World-leading research underway to solve genetic jigsaw puzzle
25 March 2018
In a world-leading study, New Zealand researchers are working with the US Department of Agriculture (USDA) to piece together a 15-million-piece genetic jigsaw.
The researchers from New Zealand’s herd improvement and agri-technology cooperative, Livestock
Improvement Corporation in collaboration with the USDA, are using LIC Jersey and Holstein-Friesian bulls to build a genetic map of New Zealand dairy cattle.
Improving the genetic reference sequence is expected to have multiple flow-on effects, from the ability to identify disease genes, to increasing the speed of delivery for breeding worth traits. This will lead to more efficient cows and thus environmental benefits, and alleviate animal welfare concerns attributable to diseases that may be able to be bred out of the population. Improvements in genetic gain have substantial financial impacts for farmers and the New Zealand economy.
Back in 2009 after a six-year effort, the US Department of Agriculture (USDA) and a consortium of 300 scientists from 25 countries published the first cattle genome sequence of a female Hereford cow called Dominette.
Dominette has since gone to the great pasture in the sky, but has lived on in research laboratories around the world where researchers have used her DNA sequence to make an array of genetic discoveries. With improvements in technologies for genome sequencing, Dominette’s sequence is getting an overhaul to improve accuracy.
The ongoing work LIC is doing to chart the DNA differences between beef and dairy cattle will help scientists understand what role different genes play in traits like milk production, fertility, and body condition, and the potential these genetic markers might have for the country’s dairy herd. Each DNA sequence makes up a piece of this complicated jigsaw puzzle.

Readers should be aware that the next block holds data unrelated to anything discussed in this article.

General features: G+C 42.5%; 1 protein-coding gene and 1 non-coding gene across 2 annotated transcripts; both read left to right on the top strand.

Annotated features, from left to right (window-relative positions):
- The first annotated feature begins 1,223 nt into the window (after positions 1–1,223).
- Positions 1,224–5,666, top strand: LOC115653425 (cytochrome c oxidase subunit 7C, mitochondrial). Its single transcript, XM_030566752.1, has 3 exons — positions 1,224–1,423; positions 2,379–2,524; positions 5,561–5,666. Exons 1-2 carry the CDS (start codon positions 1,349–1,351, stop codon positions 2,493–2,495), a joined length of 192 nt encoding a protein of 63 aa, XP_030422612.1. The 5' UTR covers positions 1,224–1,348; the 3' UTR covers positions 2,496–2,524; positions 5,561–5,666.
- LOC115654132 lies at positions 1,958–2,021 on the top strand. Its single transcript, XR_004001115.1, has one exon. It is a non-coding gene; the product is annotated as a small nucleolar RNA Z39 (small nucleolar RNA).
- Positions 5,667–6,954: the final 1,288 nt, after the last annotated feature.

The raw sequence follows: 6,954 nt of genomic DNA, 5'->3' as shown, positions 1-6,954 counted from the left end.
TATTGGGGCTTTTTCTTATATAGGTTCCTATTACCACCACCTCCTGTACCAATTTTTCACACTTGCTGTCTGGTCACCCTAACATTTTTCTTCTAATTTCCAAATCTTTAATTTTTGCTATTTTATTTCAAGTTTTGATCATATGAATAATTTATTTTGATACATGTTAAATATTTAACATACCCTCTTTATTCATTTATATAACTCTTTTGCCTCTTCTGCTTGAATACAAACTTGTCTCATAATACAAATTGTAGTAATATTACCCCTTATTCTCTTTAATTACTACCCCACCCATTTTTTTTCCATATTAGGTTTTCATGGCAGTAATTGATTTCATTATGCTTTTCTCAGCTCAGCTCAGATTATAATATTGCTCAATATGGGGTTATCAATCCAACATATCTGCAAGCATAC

This research was funded by the Transforming the Dairy Chain (TDVC) Primary Growth Partnership programme, a seven-year, $170 million innovation programme led by commercial partners including LIC, DairyNZ and Fonterra, and partnered by MPI.
LIC’s acting chief scientist, Dr Bevin Harris, says that the collaboration with the USDA will bring benefits for the New Zealand dairy herd.
The bovine genome has three billion base pairs (the building blocks of the DNA double helix) containing 22,000 genes, 80 percent of which are shared with humans. Within these 22,000 genes there are genetic variants. To use a book analogy, each cow has the same number of chapters, i.e. 22,000. But there are a number of word and spelling changes (variants) in each chapter of each book. You could read any book and be able to broadly describe what they are about, but there would be slightly different contextual differences with different interpretations. This is what leads to diversity within a species. Put crudely, everybody looks the same (the same book of 22,000 genes), but there are slight differences in most traits or characteristics.
By the end of this year, genomes from 1000 dairy cattle will have been sequenced. Through this sequencing, LIC has identified about 19 million variations that exist within the New Zealand dairy cattle population. These will be compared to both Dominette’s and the new dairy cattle reference genomes, and the next job will be to identify which of these genes affect the traits that dairy farmers are interested in. This information can then be used to improve the ability to predict how well animals will perform at birth based on their genome sequence.
In the last three years, improvements in DNA sequencing technology have meant that the cost of sequencing a new genome has fallen dramatically and newer technology also means that genomes can be sequenced more quickly at the touch of a button.
What was once a massively costly exercise (US$50 million when Dominette’s genome was sequenced in 2006), now costs NZ$1000 per genome.
To give an idea of the complexity of genome sequencing, and how far the technology has come, Dr Harris says if it had to be done manually, it would take someone typing 60 words per minute eight hours a day for 50 years to type the bovine genome.
“The entire DNA sequence would fill 200, one-thousand-page telephone directories.”
“The knowledge gained from this sequencing project will enable us to identify the potential benefits of genetic gains for the New Zealand’s dairy herd, and this will deliver more accuracy around bull selection which will increase the national rate of genetic gain,” says Dr Harris.
New Zealand Animal Evaluation (NZAEL), a wholly-owned subsidiary of DairyNZ, estimates that currently, improvements in genetic merit are worth $300 million profit a year to the dairy sector. This figure is likely to increase with improvements in genetic gain.
Genetic scientists at herd improvement and agri-technology cooperative LIC are using jersey and Hostein-Friesian bulls to build a genetic map of New Zealand dairy cattle.
LIC Communications Manager
Ph: 027 617 1942